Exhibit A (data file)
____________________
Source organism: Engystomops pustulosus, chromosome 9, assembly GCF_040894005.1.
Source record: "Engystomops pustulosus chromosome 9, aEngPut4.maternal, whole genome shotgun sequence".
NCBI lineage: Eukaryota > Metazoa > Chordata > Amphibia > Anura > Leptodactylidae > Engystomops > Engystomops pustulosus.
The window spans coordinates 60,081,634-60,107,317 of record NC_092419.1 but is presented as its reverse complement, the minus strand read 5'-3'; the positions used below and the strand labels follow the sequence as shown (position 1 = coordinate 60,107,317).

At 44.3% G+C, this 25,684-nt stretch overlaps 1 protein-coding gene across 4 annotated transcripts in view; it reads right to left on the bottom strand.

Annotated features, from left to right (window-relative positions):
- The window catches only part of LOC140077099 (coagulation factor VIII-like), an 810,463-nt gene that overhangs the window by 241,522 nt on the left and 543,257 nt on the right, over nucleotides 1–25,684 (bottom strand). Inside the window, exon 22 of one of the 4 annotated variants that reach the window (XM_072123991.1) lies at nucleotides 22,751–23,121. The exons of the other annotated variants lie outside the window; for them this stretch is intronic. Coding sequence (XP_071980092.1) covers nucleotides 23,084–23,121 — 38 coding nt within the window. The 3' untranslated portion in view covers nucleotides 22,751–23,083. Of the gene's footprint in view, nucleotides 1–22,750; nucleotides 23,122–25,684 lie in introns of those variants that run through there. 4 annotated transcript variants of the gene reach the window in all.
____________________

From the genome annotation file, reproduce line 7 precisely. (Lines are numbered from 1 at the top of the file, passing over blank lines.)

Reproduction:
- The window catches only part of LOC140077099 (coagulation factor VIII-like), an 810,463-nt gene that overhangs the window by 241,522 nt on the left and 543,257 nt on the right, over nucleotides 1–25,684 (bottom strand). Inside the window, exon 22 of one of the 4 annotated variants that reach the window (XM_072123991.1) lies at nucleotides 22,751–23,121. The exons of the other annotated variants lie outside the window; for them this stretch is intronic. Coding sequence (XP_071980092.1) covers nucleotides 23,084–23,121 — 38 coding nt within the window. The 3' untranslated portion in view covers nucleotides 22,751–23,083. Of the gene's footprint in view, nucleotides 1–22,750; nucleotides 23,122–25,684 lie in introns of those variants that run through there. 4 annotated transcript variants of the gene reach the window in all.